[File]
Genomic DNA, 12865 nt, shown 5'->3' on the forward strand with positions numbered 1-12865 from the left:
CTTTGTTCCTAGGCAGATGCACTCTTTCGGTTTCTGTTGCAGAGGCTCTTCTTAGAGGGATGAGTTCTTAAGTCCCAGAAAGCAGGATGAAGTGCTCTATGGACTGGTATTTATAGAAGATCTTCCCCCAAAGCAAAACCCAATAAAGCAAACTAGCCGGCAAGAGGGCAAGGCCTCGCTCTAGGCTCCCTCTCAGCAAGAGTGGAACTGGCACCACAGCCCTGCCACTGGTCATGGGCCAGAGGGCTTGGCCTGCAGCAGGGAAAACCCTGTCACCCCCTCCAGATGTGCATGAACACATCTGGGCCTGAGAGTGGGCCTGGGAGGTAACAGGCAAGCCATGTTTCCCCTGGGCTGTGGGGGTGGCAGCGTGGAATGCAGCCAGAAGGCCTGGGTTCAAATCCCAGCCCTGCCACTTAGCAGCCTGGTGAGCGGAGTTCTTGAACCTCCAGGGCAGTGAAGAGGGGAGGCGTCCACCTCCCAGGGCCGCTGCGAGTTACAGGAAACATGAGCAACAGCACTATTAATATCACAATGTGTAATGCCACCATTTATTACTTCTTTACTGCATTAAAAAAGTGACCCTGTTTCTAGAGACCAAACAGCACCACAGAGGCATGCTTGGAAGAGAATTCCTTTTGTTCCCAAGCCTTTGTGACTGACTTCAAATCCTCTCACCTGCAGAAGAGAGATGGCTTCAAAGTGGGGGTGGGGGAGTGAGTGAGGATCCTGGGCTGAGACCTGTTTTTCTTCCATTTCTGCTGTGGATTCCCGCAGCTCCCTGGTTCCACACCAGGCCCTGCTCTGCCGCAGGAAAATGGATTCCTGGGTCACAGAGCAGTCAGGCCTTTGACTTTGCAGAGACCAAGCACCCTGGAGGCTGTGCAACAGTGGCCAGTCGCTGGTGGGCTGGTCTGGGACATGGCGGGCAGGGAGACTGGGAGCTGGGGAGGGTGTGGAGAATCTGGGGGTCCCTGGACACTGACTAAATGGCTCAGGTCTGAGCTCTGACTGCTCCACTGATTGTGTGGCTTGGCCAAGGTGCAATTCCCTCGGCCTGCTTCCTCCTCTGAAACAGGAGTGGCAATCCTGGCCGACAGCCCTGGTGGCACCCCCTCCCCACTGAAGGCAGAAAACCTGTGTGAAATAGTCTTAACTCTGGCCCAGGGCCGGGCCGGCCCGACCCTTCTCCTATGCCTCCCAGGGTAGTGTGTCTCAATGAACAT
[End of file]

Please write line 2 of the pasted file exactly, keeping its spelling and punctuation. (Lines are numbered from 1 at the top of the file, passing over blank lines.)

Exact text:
CTTTGTTCCTAGGCAGATGCACTCTTTCGGTTTCTGTTGCAGAGGCTCTTCTTAGAGGGATGAGTTCTTAAGTCCCAGAAAGCAGGATGAAGTGCTCTATGGACTGGTATTTATAGAAGATCTTCCCCCAAAGCAAAACCCAATAAAGCAAACTAGCCGGCAAGAGGGCAAGGCCTCGCTCTAGGCTCCCTCTCAGCAAGAGTGGAACTGGCACCACAGCCCTGCCACTGGTCATGGGCCAGAGGGCTTGGCCTGCAGCAGGGAAAACCCTGTCACCCCCTCCAGATGTGCATGAACACATCTGGGCCTGAGAGTGGGCCTGGGAGGTAACAGGCAAGCCATGTTTCCCCTGGGCTGTGGGGGTGGCAGCGTGGAATGCAGCCAGAAGGCCTGGGTTCAAATCCCAGCCCTGCCACTTAGCAGCCTGGTGAGCGGAGTTCTTGAACCTCCAGGGCAGTGAAGAGGGGAGGCGTCCACCTCCCAGGGCCGCTGCGAGTTACAGGAAACATGAGCAACAGCACTATTAATATCACAATGTGTAATGCCACCATTTATTACTTCTTTACTGCATTAAAAAAGTGACCCTGTTTCTAGAGACCAAACAGCACCACAGAGGCATGCTTGGAAGAGAATTCCTTTTGTTCCCAAGCCTTTGTGACTGACTTCAAATCCTCTCACCTGCAGAAGAGAGATGGCTTCAAAGTGGGGGTGGGGGAGTGAGTGAGGATCCTGGGCTGAGACCTGTTTTTCTTCCATTTCTGCTGTGGATTCCCGCAGCTCCCTGGTTCCACACCAGGCCCTGCTCTGCCGCAGGAAAATGGATTCCTGGGTCACAGAGCAGTCAGGCCTTTGACTTTGCAGAGACCAAGCACCCTGGAGGCTGTGCAACAGTGGCCAGTCGCTGGTGGGCTGGTCTGGGACATGGCGGGCAGGGAGACTGGGAGCTGGGGAGGGTGTGGAGAATCTGGGGGTCCCTGGACACTGACTAAATGGCTCAGGTCTGAGCTCTGACTGCTCCACTGATTGTGTGGCTTGGCCAAGGTGCAATTCCCTCGGCCTGCTTCCTCCTCTGAAACAGGAGTGGCAATCCTGGCCGACAGCCCTGGTGGCACCCCCTCCCCACTGAAGGCAGAAAACCTGTGTGAAATAGTCTTAACTCTGGCCCAGGGCCGGGCCGGCCCGACCCTTCTCCTATGCCTCCCAGGGTAGTGTGTCTCAATGAACAT